A Day at Hartingtons Brew School
Chris Horne, co-proprietor of Hartingtons of Bakewell, was kind enough to invite me to attend one of his recent Brew School’s courses. The course is led by Paul Taylor, an experienced home brewer who heads up the laboratory at Murphy & Sons, brewery supplier, in Nottingham.
The day is primarily focussed on hobby brewing at home rather than brewing on a commercial scale. That said, we started the day by investigating a general brewing process, relevant to brewing at any scale. We looked at and were encouraged to smell and taste a variety of brewing ingredients. We discussed how to modify your tap water to suit brewing different styles of beer. This was a truly fascinating part of the day for me, as I know relatively little about the subject, whereas Paul is a real expert. I’ve since started adding a little Gypsum to some of my Pale Ales, which seems to increase the acidity and improve the hop flavour and aroma. Interesting stuff!
Next we looked at the equipment used in a traditional home brew set up, which led us onto putting a mash on. A couple of volunteers helped Paul add malt and water to the mash tun and the room started to smell a little like a brewery. Lovely.
During the mash hour we had a break for a coffee and some fantastic home cooked cakes and biscuits. We were also invited to look around at various bits of equipment, grains, hops, etc.
After the break we lautered and sparged the grains and put the wort on to boil before adding the bittering hops.
At around 1pm we broke for a delicious lunch of cheese, cold meats, salads and home-made bread. Lunch gave us students a chance to chat to each other. It was interesting to find out the different motivations people had for attending. Many of the students had never brewed before and just wanted to find out if it was for them. Others were experienced brewers there to pick up tips. Others, still, saw the course as the first step towards opening a brewery.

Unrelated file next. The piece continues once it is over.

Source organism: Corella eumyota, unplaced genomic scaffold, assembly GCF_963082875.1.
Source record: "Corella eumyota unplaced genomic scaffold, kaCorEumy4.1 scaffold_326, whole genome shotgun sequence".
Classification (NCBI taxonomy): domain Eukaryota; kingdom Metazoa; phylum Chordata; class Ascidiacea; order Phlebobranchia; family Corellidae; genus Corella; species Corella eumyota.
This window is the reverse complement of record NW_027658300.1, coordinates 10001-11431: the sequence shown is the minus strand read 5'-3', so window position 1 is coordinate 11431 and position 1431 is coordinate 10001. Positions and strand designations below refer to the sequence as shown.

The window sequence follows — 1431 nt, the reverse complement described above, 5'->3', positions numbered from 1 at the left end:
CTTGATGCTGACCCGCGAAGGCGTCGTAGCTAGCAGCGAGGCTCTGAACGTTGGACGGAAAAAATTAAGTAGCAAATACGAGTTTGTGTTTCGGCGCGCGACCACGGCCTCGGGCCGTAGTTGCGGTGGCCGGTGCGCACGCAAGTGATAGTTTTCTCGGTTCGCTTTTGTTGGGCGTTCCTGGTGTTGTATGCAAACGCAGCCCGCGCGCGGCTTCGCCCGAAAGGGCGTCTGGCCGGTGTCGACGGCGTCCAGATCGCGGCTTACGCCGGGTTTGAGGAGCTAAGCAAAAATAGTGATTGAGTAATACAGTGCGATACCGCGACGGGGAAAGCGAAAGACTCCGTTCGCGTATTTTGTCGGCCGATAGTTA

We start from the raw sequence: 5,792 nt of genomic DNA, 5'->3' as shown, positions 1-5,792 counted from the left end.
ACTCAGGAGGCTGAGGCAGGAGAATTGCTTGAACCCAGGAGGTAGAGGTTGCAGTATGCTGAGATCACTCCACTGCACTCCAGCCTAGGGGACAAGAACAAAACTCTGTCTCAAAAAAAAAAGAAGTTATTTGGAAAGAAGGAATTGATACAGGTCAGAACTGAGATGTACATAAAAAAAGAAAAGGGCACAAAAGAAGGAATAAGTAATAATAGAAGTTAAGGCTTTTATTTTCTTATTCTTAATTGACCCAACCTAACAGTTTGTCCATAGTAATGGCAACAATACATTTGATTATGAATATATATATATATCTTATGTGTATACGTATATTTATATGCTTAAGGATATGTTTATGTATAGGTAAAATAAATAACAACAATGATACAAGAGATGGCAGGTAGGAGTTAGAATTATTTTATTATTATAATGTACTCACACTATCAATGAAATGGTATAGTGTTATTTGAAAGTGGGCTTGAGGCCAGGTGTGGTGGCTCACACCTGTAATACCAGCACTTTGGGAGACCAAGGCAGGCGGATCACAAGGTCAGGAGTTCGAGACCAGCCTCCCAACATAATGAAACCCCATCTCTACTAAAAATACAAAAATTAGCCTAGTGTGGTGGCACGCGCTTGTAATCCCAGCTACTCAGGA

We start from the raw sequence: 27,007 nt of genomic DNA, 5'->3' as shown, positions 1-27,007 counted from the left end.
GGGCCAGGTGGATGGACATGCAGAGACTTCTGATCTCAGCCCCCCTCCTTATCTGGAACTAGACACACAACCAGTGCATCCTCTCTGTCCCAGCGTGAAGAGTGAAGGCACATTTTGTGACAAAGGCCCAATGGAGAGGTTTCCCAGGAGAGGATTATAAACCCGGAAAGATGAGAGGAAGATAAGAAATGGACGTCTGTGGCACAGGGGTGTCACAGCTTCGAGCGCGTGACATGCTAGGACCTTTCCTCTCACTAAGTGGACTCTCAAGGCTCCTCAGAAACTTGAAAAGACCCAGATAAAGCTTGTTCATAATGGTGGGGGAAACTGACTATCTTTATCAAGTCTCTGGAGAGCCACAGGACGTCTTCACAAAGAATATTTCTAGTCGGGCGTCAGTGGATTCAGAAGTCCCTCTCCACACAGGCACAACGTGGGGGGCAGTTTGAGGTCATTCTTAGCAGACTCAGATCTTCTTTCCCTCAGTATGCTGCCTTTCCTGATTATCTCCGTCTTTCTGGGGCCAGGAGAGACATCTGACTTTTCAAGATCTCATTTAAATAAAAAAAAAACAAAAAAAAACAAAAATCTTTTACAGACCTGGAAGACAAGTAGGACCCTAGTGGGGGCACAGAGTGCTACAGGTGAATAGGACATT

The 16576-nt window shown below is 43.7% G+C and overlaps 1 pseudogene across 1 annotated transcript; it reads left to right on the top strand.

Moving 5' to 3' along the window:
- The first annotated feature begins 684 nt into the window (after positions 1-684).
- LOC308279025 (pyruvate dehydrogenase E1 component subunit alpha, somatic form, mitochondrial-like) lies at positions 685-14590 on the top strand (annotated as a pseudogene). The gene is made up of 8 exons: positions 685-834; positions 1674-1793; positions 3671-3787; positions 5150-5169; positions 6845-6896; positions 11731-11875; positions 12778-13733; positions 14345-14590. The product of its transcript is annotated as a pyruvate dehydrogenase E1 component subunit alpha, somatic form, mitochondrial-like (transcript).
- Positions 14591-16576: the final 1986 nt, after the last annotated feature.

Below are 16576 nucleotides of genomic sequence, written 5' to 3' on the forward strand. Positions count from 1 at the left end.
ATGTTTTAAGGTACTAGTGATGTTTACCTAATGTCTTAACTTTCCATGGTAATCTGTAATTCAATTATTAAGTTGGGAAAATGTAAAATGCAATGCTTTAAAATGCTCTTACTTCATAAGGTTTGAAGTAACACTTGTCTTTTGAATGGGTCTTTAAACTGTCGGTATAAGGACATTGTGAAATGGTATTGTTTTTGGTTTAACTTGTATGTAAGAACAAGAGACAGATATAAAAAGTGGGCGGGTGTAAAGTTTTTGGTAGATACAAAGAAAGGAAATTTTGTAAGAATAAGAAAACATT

After lunch we finished off boiling the wort and learnt about late hop additions and their effect on flavour and aroma. We then started cooling the wort before taking a short break.
During this break we all took part in beer tasting exercise. The exercise was made especially interesting for me as Paul had managed to find an American red lager that tasted more like traditional red ale than any lager I have ever tried. Very curious!
After the tasting we added the yeast to the freshly cooled wort. Then we all had a go at bottling the beer that had been brewed by the previous courses participants. This meant that everyone was able to take home a bottle of beer that they had just bottled themselves and that had been brewed to the same recipe using the same process as the brew they had just undertaken. Very nice!
At all times throughout the day Paul was open to questions and was knowledgeable and friendly. All in all, this course provides an excellent introduction to traditional home brewing.
If you are interested in learning about more commercial brewing Hartingtons run another course on setting up a micro-brewery.